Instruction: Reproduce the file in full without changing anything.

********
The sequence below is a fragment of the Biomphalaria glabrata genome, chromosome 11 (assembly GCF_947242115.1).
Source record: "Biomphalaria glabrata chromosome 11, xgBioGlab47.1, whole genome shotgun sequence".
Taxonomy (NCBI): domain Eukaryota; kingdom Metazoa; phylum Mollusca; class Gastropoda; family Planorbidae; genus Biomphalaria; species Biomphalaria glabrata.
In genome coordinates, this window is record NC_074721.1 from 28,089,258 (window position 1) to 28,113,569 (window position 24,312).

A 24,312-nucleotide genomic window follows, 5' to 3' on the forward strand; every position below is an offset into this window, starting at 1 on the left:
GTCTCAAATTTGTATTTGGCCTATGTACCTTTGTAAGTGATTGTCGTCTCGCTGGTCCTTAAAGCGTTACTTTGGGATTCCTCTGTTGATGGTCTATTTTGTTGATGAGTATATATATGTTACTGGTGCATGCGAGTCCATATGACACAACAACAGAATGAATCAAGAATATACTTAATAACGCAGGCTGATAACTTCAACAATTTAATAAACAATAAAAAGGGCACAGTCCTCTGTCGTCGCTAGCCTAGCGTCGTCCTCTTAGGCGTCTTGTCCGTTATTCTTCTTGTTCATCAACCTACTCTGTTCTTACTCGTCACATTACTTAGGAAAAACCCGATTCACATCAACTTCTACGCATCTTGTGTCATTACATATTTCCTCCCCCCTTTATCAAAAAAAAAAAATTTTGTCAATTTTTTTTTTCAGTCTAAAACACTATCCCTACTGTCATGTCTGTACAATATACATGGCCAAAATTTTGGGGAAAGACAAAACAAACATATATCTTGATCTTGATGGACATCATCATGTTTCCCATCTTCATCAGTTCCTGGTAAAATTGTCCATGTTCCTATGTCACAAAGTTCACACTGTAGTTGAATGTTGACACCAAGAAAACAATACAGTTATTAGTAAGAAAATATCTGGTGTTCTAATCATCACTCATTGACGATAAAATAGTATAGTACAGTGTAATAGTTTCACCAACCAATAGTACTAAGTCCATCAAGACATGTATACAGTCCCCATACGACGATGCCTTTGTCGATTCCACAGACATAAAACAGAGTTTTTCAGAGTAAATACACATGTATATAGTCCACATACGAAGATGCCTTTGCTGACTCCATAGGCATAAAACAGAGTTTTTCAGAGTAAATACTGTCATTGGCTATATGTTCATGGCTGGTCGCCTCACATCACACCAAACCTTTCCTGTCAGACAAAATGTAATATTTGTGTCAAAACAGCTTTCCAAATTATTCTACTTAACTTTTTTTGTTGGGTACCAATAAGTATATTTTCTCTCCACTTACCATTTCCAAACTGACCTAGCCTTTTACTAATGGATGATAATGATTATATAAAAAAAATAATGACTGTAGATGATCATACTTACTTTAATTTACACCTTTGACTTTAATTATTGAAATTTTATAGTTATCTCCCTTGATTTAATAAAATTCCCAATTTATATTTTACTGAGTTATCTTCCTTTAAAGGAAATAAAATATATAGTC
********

The sequence below is a fragment of the Biomphalaria glabrata genome, chromosome 11 (assembly GCF_947242115.1).
Source record: "Biomphalaria glabrata chromosome 11, xgBioGlab47.1, whole genome shotgun sequence".
Taxonomy (NCBI): domain Eukaryota; kingdom Metazoa; phylum Mollusca; class Gastropoda; family Planorbidae; genus Biomphalaria; species Biomphalaria glabrata.
In genome coordinates, this window is record NC_074721.1 from 28,089,258 (window position 1) to 28,113,569 (window position 24,312).

A 24,312-nucleotide genomic window follows, 5' to 3' on the forward strand; every position below is an offset into this window, starting at 1 on the left:
GTCTCAAATTTGTATTTGGCCTATGTACCTTTGTAAGTGATTGTCGTCTCGCTGGTCCTTAAAGCGTTACTTTGGGATTCCTCTGTTGATGGTCTATTTTGTTGATGAGTATATATATGTTACTGGTGCATGCGAGTCCATATGACACAACAACAGAATGAATCAAGAATATACTTAATAACGCAGGCTGATAACTTCAACAATTTAATAAACAATAAAAAGGGCACAGTCCTCTGTCGTCGCTAGCCTAGCGTCGTCCTCTTAGGCGTCTTGTCCGTTATTCTTCTTGTTCATCAACCTACTCTGTTCTTACTCGTCACATTACTTAGGAAAAACCCGATTCACATCAACTTCTACGCATCTTGTGTCATTACATATTTCCTCCCCCCTTTATCAAAAAAAAAAAATTTTGTCAATTTTTTTTTTCAGTCTAAAACACTATCCCTACTGTCATGTCTGTACAATATACATGGCCAAAATTTTGGGGAAAGACAAAACAAACATATATCTTGATCTTGATGGACATCATCATGTTTCCCATCTTCATCAGTTCCTGGTAAAATTGTCCATGTTCCTATGTCACAAAGTTCACACTGTAGTTGAATGTTGACACCAAGAAAACAATACAGTTATTAGTAAGAAAATATCTGGTGTTCTAATCATCACTCATTGACGATAAAATAGTATAGTACAGTGTAATAGTTTCACCAACCAATAGTACTAAGTCCATCAAGACATGTATACAGTCCCCATACGACGATGCCTTTGTCGATTCCACAGACATAAAACAGAGTTTTTCAGAGTAAATACACATGTATATAGTCCACATACGAAGATGCCTTTGCTGACTCCATAGGCATAAAACAGAGTTTTTCAGAGTAAATACTGTCATTGGCTATATGTTCATGGCTGGTCGCCTCACATCACACCAAACCTTTCCTGTCAGACAAAATGTAATATTTGTGTCAAAACAGCTTTCCAAATTATTCTACTTAACTTTTTTTGTTGGGTACCAATAAGTATATTTTCTCTCCACTTACCATTTCCAAACTGACCTAGCCTTTTACTAATGGATGATAATGATTATATAAAAAAAATAATGACTGTAGATGATCATACTTACTTTAATTTACACCTTTGACTTTAATTATTGAAATTTTATAGTTATCTCCCTTGATTTAATAAAATTCCCAATTTATATTTTACTGAGTTATCTTCCTTTAAAGGAAATAAAATATATAGTC